From Camping to Home: Bushcraft Shelters as Temporary Housing

Camping-type shelters are typically going to be more short-term than a car or camper simply because they’re not constructed to last very long (and they’re usually not insulated or climate controlled, making them unpleasant to live in for a long period of time). They’re also dependent on having access to land, which can be non-existent in some parts of the country or in great abundance elsewhere.

When looking for land for a short-term, temporary shelter, there are more options available than if you need land for a traditional house. Perhaps a friend or family member owns some wooded or overgrown land where you can build a shelter out of sight of prying eyes. Or maybe there is government or vacant land in your area where you can safely squat for a while. Or you may have a piece of rural land that you own, but you need a temporary shelter to live in while you build (or save up for) something nicer and more permanent.

Camping shelters are also a benefit if they’re something you need just periodically. I read once about a woman who had a friend with an apartment, but the friend wasn’t in it most of the time because she traveled so much for work. So she let this woman stay in it while she was out of town. The woman had to find her own accommodations when the friend came home, but most of the time she was able to live there rent-free. If land was available to this woman, then one of these camping shelters might have been a free place to stay on the weekends when her friend came home. (She wouldn’t raise as many suspicions, either, by only being there part-time; it would look like nothing more than someone camping.)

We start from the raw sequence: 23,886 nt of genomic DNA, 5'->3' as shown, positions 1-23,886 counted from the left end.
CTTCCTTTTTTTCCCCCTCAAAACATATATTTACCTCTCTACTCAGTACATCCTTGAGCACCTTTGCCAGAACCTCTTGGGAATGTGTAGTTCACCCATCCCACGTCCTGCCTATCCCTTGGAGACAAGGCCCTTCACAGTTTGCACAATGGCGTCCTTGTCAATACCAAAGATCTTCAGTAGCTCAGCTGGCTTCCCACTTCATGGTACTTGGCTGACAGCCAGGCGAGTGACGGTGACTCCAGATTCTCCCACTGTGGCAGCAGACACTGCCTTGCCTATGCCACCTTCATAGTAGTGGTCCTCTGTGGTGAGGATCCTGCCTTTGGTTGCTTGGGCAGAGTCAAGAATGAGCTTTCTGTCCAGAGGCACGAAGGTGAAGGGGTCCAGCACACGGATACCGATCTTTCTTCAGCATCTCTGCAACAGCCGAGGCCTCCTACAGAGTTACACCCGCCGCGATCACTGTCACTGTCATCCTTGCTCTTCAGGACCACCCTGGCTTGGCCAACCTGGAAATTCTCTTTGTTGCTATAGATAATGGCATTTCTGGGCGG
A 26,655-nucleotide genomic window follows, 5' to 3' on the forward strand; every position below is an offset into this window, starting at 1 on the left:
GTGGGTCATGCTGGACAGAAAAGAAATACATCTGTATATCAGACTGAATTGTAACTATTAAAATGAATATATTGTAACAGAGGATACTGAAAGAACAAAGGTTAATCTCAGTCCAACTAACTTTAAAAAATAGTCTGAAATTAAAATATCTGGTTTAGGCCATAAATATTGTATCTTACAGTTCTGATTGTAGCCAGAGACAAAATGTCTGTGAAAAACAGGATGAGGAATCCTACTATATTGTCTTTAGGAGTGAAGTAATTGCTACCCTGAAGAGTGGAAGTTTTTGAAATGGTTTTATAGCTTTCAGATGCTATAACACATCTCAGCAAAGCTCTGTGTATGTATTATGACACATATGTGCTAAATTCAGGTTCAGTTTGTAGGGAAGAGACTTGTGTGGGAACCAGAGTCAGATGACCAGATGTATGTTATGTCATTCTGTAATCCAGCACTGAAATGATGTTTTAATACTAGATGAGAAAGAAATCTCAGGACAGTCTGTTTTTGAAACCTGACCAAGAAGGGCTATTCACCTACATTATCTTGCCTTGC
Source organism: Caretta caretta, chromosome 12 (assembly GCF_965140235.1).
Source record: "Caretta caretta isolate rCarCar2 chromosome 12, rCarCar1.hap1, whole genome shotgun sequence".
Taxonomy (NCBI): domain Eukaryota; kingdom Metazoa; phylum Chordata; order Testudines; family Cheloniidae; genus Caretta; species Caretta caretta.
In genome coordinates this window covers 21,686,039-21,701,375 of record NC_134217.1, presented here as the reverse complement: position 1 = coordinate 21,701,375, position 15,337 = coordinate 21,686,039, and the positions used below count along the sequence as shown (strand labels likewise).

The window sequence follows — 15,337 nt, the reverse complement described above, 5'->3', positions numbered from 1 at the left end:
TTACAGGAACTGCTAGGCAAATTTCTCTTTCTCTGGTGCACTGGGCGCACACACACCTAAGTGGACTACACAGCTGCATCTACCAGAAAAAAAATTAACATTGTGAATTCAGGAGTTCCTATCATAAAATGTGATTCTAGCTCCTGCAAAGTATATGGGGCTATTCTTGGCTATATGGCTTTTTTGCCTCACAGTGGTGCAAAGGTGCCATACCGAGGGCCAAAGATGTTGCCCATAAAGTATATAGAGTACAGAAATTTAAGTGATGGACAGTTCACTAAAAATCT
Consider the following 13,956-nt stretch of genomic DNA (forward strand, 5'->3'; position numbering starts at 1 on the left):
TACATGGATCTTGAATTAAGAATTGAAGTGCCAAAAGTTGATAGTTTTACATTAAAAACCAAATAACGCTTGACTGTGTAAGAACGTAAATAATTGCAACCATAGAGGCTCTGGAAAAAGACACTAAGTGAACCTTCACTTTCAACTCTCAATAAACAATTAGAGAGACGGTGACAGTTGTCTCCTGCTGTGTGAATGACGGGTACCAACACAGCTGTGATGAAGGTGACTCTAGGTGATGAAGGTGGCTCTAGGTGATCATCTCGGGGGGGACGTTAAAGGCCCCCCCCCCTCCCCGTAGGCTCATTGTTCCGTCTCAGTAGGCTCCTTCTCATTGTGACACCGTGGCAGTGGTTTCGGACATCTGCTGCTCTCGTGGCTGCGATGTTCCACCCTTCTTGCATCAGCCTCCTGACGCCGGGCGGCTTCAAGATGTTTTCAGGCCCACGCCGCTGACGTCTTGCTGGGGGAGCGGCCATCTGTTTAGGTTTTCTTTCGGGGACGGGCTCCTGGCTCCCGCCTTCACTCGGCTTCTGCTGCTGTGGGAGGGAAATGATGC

One benefit to a camping shelter over a micro-camper or sleeping in a personal vehicle is that you can build it large enough for two people to live in reasonably comfortable, so if you have so far been dismissing alternative housing ideas because you are part of a couple and the idea of wedging two people—especially two tall people—into a vehicle makes you shudder with a ripple of claustrophobia, then maybe a camping shelter is a better option.

There are a variety of camping shelters, depending on available materials, the terrain and climate, wildlife (or human) threats, how stealth you want it to be, and your construction skill. They can be thrown up in one day by one person, or may take weeks and more than one person to assemble. You will have to judge which is right for your situation.

Is this a little too primitive for you? Check out other affordable short-term and permanent housing options: Why You Should Consider Housing Alternatives

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